This post contains 50 photos, so get ready to spend about 15-20 minutes here. You can see a slideshow below, or you can scroll down to see each photo alongside my thoughts.
First, we needed to find a place to stay for the night. We kept driving and driving, through Modena and on to Ferrara, but no decent hotel or pension presented itself to us. We veered off the highway, hoping to find a nice, quiet pension in the countryside, but we couldn’t see anything. It was getting darker, and we were getting desperate. We were tired after a long day of walking and driving, and we wanted to rest.
On the outskirts of Ferrara, a little 2-star hotel appeared on the left. During our road trip, we tried our best to stay at 3 or 4-star lodging, because of various bad experiences we’ve had in the past, but we hadn’t seen a hotel for miles and miles, so we thought we’d give it a try. We stopped and asked to see a room. What a pleasant surprise awaited us!
The rooms were clean, the furniture was virtually new, the bathrooms were wonderful, and the water was incredibly hot. This was really a 3-star hotel, newly furnished, but they didn’t have an elevator, so they didn’t get the extra star. The price was right, breakfast was included, so we quickly unloaded our stuff and jumped into a nice, hot shower. Afterward, I snuck out onto the balcony and took night shots of a few factories outside the city.
In the morning, we arose well-rested and got on our way through the Emilia Romagna countryside, toward Venice.
The sunrise was beautiful, so naturally, we stopped so I could take photos. In this next photo, a bird flies right over the morning sun.
A barbed wire fence laid around the perimeter of a farm, coupled with some beautiful shrubbery and the morning sun, made for an interesting photo opportunity.
One beautiful aspect of the Italian countryside, particularly in the flat regions, is the trees planted here and there to give the landscape some relief.
That particular morning, a thin but visible layer of frost had formed on the fields, and a beautiful, thin fog filtered the sunlight nicely.
With the photo-taking break over, we got back in the car and drove straight to Venice. There was no more time to waste if we wanted to see the city. One thing people who haven’t visited Venice may not know is that no cars are allowed in the city. There really is no room for them. First, the only “roads” in the city are the canals, where cars just won’t do unless they can float and maneuver on water, and most of the alleys and passageways in the city are too narrow for cars. So we did the only thing we could do: we parked our rental car in a huge parking lot, and took a water taxi into Venice.
As you can see from the photo above, and the next ones, we weren’t the only ones who needed to take a boat to get there. Virtually all goods that arrive into the city (food, merchandise, etc.) have to be brought in by boat.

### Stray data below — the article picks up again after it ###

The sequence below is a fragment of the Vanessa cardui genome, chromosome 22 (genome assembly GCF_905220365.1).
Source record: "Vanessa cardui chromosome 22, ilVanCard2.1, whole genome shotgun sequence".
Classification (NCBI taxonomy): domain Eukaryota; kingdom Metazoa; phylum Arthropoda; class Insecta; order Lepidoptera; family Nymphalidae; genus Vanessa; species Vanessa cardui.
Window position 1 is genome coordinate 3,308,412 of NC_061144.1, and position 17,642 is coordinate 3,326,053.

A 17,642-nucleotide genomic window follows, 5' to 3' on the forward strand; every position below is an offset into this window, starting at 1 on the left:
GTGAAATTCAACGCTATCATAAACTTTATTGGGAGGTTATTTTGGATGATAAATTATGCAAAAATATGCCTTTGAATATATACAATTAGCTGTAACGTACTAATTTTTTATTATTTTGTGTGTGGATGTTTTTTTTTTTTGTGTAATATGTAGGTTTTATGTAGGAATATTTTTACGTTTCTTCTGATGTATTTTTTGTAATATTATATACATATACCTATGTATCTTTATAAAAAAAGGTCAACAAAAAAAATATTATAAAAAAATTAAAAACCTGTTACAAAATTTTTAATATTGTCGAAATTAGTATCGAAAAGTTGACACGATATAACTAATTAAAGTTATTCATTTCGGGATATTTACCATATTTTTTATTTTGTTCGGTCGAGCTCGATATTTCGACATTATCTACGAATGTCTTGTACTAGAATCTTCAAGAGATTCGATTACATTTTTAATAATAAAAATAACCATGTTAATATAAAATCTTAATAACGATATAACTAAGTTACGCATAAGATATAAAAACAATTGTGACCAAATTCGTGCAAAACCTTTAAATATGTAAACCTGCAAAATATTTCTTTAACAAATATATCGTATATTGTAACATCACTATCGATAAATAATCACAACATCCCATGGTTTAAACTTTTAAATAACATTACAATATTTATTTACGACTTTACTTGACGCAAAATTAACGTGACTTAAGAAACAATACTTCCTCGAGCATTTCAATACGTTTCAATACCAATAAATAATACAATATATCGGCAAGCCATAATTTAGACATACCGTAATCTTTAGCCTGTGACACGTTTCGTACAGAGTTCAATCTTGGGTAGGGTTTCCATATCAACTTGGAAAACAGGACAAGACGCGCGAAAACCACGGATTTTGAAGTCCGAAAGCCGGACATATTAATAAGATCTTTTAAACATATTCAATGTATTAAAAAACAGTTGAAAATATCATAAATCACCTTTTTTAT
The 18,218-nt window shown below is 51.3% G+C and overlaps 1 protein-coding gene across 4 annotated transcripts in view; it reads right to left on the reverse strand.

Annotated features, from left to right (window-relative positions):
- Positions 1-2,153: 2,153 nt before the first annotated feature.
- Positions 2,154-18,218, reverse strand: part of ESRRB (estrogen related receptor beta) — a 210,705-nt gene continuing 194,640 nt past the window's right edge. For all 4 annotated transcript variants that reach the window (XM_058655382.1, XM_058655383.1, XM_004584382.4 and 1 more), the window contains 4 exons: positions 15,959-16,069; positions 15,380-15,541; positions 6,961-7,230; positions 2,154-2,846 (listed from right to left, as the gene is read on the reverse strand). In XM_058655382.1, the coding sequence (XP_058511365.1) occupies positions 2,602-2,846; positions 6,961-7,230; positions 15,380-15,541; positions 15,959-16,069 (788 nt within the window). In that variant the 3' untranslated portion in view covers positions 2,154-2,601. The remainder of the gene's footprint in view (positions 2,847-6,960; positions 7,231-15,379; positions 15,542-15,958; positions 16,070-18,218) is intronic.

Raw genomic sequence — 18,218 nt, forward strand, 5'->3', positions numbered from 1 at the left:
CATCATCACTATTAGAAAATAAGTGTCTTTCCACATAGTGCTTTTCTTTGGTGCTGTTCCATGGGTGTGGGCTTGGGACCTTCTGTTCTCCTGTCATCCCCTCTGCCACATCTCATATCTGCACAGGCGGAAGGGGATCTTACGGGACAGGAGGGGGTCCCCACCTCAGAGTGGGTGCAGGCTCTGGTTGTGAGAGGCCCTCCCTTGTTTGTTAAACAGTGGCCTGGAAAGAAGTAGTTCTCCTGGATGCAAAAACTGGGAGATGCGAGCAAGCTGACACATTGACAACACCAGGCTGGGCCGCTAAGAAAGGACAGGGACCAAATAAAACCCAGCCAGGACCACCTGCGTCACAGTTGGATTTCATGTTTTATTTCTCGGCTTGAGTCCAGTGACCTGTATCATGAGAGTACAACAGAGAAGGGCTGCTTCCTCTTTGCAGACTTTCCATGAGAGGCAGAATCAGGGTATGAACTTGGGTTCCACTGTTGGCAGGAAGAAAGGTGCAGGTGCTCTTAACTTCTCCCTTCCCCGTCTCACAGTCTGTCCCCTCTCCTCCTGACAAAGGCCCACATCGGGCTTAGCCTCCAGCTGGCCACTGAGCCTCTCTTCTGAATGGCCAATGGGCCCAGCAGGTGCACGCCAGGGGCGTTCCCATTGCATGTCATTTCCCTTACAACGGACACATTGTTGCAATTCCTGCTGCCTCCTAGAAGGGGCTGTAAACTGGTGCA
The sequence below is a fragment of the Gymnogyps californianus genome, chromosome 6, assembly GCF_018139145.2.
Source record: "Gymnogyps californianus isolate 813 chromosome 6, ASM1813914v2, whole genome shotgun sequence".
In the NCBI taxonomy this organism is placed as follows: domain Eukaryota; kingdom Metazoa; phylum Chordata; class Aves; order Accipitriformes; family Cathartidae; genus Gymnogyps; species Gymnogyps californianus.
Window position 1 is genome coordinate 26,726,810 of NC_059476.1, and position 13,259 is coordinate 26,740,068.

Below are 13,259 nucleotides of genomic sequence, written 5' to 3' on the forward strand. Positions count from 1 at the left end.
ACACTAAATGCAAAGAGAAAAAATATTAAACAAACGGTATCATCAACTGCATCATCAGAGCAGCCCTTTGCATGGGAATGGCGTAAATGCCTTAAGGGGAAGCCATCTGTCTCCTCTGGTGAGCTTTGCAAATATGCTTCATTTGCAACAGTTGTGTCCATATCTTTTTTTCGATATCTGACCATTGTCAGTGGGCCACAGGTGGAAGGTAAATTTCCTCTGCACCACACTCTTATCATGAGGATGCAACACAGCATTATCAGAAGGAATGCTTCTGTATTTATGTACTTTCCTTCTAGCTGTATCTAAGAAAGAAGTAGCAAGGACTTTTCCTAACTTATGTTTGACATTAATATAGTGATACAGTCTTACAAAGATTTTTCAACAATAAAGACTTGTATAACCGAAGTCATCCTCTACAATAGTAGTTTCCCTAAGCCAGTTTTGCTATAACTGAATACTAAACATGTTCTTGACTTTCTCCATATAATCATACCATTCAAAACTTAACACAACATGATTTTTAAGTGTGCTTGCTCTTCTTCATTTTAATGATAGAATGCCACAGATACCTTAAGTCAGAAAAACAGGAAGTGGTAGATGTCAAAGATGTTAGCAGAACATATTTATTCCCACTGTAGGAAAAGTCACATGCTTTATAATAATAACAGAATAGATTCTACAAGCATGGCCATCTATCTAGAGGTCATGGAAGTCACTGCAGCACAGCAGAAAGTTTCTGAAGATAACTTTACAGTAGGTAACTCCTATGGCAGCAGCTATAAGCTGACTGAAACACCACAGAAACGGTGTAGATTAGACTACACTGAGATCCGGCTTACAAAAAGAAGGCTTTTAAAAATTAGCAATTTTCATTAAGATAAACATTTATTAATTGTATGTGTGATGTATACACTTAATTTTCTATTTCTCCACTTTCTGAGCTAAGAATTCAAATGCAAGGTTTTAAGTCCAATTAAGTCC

Even the police has to get around in boats. Boats are the cars of Venice.
I love these wooden boats. I think they’re incredibly classy.
As we rode the water taxi, we began to enter into the heart of Venice, and the buildings began to show more character and color.
We stayed on the water taxi until the Ponte di Rialto, where we decided to take a gondola ride.
If boats are the cars of Venice, then gondolas are its limousines, and we weren’t about miss the chance to ride in one. The price was definitely right: about €80 for five people, for a half hour’s ride. It can go up to €200 per half hour during the summer months.
Our gondolier soon turned off the Grand Canal, into a narrow side canal that squeezed its way past old buildings, some better maintained than other, all of them standing proud, having seen time itself flow past them.
Water damage was clearly visible on the once-majestic doors that led into the villas of the Venetian merchants.
We visited during the time of the annual Venice Carnival, when masked participants parade through the city, competing for prizes for the best costume.
The bulk of the costumed paraders was in the Piazza di San Marco, which I’ll get to in a bit.
Our gondolier soon returned to the Grand Canal, signaling the end of our ride. We got out and stepped into an unassuming pizza place across the sidewalk from the gondola station. That pizza was the best we had in Italy — better than the pizza at a fancy restaurant right on the Grand Canal — and quite possibly the best we’ve had in years.
After a delicious lunch, we headed toward the Piazza di San Marco. On the way, I saw another absolutely beautiful wooden boat. I’d love to have one of these boats someday.
We soon arrived in the piazza, and started to see more costume-wearers like these.
This kid was wearing a costume, too. And some pigeon thought it’d be really funny to sit on his head. What made it hilarious is the kid knew something wasn’t right, but he couldn’t figure out what was going on.
Make sure to stay tuned for the second post with photos from Venice, as well as the rest of the posts from the Italian road trip series. If you’d like to license any of the photos you saw here, they’re all available in the Venice gallery of my photo catalog. Till next time, I leave you with a photo from Piazza di San Marco.